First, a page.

In 2006, the USA introduced emission requirements for diesel engines on leisure boats. At the same time, the EU introduced requirements on both petrol and diesel engines.

The legislation regulates emissions of particles, hydrocarbons, nitrogen oxide and carbon monoxide. Legislation and consumer demand have forced the boat engine manufacturers to improve the engines to ensure better fuel economy, fewer emissions to the air and water, and reduced noise levels.

The new generation of diesel engines for boats have a significantly better environmental performance than the traditional engines. Smoke and fumes are things of the past, and there are around 60 percent less emissions. One example of the modern technology is the four-cylinder Volvo Penta D4-225, which was developed on the basis of the latest in diesel technology. The engine has a common rail fuel injection system, double overhead camshafts, four valves per cylinder, turbo and intercooler. With a combination of great cylinder volume and an EVC (Electronic Vessel Control) system, the diesel engine produces both world-class performance and low-hazard exhaust emissions.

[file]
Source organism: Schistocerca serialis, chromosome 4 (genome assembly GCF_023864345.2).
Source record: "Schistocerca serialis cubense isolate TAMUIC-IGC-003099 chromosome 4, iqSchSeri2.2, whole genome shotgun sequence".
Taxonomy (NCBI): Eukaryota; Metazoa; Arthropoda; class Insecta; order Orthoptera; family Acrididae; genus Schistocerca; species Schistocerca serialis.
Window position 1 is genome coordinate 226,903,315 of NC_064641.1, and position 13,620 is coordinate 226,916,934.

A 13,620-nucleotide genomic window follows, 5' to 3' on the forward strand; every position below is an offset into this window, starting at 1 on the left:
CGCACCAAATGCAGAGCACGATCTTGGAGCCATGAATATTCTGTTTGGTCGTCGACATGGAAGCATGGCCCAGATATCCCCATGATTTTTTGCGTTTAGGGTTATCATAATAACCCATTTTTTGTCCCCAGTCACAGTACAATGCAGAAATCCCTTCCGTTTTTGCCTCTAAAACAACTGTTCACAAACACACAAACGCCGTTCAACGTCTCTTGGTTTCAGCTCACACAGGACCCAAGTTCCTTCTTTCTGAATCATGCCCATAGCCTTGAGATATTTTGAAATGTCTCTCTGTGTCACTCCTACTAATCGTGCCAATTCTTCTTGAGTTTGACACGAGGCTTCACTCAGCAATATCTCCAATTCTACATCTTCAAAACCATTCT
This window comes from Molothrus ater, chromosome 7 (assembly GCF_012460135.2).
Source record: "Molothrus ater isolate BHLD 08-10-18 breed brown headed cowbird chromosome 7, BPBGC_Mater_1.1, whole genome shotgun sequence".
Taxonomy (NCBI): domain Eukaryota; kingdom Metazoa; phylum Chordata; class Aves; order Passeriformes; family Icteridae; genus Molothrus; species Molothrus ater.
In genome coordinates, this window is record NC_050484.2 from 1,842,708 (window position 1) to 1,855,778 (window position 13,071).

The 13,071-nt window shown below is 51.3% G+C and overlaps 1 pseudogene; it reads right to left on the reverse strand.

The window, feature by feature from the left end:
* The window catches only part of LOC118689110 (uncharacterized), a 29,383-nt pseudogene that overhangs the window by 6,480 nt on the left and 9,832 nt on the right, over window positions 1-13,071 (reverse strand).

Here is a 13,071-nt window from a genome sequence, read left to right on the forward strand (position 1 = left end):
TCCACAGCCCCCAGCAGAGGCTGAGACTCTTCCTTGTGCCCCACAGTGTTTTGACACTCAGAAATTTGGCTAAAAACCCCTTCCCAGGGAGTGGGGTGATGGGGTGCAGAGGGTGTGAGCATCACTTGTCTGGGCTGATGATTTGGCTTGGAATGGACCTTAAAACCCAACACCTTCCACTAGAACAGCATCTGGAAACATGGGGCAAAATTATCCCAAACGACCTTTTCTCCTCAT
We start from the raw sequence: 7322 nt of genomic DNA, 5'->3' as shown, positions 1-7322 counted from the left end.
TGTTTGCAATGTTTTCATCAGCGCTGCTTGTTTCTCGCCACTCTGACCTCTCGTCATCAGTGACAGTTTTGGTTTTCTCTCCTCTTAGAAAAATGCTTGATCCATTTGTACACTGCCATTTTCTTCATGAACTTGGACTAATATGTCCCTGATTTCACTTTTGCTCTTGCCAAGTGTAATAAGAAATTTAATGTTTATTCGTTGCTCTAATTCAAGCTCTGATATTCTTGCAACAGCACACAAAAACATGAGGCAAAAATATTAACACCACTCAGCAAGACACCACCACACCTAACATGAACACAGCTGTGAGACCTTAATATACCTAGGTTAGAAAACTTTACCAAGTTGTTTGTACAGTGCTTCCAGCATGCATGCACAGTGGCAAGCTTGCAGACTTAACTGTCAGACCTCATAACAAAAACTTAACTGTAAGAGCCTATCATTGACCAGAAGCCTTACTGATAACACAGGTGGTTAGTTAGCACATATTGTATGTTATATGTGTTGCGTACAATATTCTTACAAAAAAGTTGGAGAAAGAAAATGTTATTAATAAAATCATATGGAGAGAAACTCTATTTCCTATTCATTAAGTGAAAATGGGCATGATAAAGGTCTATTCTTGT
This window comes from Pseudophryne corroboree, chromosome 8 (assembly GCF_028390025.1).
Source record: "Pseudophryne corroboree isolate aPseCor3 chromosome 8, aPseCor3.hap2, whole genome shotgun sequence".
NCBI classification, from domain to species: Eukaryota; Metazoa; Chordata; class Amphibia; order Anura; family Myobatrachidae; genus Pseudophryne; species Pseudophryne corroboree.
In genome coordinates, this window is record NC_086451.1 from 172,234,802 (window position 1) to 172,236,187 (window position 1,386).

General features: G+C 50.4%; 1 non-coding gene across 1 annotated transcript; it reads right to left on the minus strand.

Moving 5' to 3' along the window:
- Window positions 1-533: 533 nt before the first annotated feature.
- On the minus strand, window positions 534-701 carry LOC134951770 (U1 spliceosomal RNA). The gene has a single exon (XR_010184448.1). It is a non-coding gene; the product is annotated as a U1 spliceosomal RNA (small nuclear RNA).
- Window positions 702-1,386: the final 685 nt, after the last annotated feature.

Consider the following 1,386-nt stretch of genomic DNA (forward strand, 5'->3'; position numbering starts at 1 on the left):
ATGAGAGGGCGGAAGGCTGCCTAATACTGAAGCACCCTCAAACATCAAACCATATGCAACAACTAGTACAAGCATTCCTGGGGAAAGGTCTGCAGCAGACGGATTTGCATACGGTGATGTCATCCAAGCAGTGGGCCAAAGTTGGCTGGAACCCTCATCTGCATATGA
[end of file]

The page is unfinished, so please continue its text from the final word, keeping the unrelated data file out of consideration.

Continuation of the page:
Environmentally-adapted running

Volvo Penta D4-225

The Volvo engine Penta D4-225 combines a high prestanda with low emissions.

Although a modern engine is mostly a better environmental choice, it is essential to look at the overall picture. Good seamanship includes both safety and consideration for the environment. Here are some ways of ensuring that your driving is environmentally sustainable:

  • Run lean and make the most of the boat’s cruising speed. Avoid unnecessary idling and rapid acceleration.
  • Service the engine regularly to reduce fuel consumption and emissions. Use the right fuel, and change the fuel filters, air filters and engine oil. Adjust the ignition, sparkplug and idling correctly.
  • Load the boat correctly, and ensure that everyone onboard is seated in the right place. Even distribution of load and passengers improves safety and reduces fuel consumption.
  • Check that the size of the boat’s propeller accurately reflects how the boat is used.
  • Keep the bottom of the boat clean. Use approved and environmentally-adapted antifouling.

This article was first published in Advantage Environment printed in February 2008